Reflecting the severity of recent severe thunderstorms and convective weather events in the United States, modeller CoreLogic has estimated that the stretch of activity between just June 11th and 15th could result in insurance market losses of up to $10 billion.
CoreLogic pegs the insured loss from hail and straight line winds over this period as between $7 billion and $10 billion, opting for an $8.7 billion fix.
This is a considerably higher estimate than the one other we have reported on for this period of severe thunderstorm activity and losses in the US.
Catastrophe modeller Karen Clark & Company (KCC) estimated that a spate of Severe Convective Storm (SCS) activity that struck the Central and Southern United States between June 10th and 19th would drive an insurance and reinsurance market loss of around $5.5 billion.
So, CoreLogic’s estimate spans fewer days of storm activity, but points to a higher bill for insurers, so even even more likely knock-on effects for the reinsurance market.
As we reported last week, Steve Bowen, Chief Science Officer at reinsurance broker Gallagher Re has said the total cost to the insurance industry from the severe convective storm (SCS) peril has likely surpassed $25 billion year-to-date.
CoreLogic said that severe thunderstorm activity from June 11th to 15th brought strong straight-line winds, record-sized hail, and tornadoes, causing substantial damage to property across the United States, with winds of over 100 mph reported and very large hail of greater than four inches in diameter seen.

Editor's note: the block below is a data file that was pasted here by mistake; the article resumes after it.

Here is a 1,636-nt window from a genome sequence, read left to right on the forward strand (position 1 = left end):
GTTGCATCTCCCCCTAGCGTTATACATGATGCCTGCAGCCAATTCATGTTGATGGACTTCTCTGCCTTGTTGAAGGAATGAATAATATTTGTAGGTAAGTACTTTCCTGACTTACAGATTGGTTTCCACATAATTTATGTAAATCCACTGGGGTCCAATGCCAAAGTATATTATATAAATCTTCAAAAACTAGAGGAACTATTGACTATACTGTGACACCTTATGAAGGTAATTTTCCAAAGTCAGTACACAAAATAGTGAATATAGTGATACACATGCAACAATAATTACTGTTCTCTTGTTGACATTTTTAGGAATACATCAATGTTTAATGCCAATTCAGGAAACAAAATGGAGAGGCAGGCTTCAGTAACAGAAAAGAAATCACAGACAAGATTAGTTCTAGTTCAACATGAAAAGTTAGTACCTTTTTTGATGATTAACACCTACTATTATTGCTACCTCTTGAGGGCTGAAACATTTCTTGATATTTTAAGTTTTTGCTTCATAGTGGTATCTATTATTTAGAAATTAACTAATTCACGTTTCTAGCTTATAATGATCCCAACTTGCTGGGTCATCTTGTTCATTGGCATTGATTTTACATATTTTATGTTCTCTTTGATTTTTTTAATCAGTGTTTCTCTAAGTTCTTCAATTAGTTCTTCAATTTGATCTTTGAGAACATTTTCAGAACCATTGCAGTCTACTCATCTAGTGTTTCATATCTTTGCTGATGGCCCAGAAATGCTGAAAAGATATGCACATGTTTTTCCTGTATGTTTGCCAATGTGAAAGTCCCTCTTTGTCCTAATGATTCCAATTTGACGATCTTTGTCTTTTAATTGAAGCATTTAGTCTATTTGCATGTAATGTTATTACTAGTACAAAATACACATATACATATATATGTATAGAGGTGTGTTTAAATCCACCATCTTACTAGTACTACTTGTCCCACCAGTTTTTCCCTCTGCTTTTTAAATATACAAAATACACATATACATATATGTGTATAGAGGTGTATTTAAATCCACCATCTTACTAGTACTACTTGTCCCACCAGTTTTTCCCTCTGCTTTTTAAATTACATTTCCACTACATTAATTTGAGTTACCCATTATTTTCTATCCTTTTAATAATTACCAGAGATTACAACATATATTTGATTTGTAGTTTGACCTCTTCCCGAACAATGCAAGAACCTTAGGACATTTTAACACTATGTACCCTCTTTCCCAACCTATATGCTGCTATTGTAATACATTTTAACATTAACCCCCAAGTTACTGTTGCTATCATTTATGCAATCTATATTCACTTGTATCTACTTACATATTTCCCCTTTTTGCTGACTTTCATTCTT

CoreLogic said it, “estimates that the straight-line winds and hail from June 11-15 caused between $7 and $10 billion in insured losses. This loss estimate encompasses hail damage and straight-wind damage and was enabled by CoreLogic’s weather monitoring technology, which allows for comprehensive tracking of all losses from severe convective storm events.”
Adding that, “This loss estimate includes damage to residential, commercial, and industrial property, as well as automobiles. The estimate also excludes damage to infrastructure such as roads, utilities, and governmental facilities. Hail alone is estimated to make up 95% of losses from this event, making it one of the biggest hail losses in history.”
CoreLogic’s analysis suggests that, straight-line winds above 60 mph may have affected more than 2.9 million homes, with Florida, Missouri, and Georgia especially affected.
Meanwhile, the large hail greater than one inch, which it believes drove the majority of insured losses, could have affected more than 1 million homes, CoreLogic said, especially in Texas, Arkansas, and Oklahoma.
As we’d also recently reported, a prime example of the effects of severe and convective weather events and severe thunderstorms through the second-quarter, has been Allstate’s disclosures of particularly high catastrophe losses, with now almost $1.8 billion reported for April and May, the first two months of the aggregate risk period for its Sanders catastrophe bonds.
It now increasingly looks as if there’s a strong chance June could be another costly, perhaps more so, month for major US insurers such as Allstate.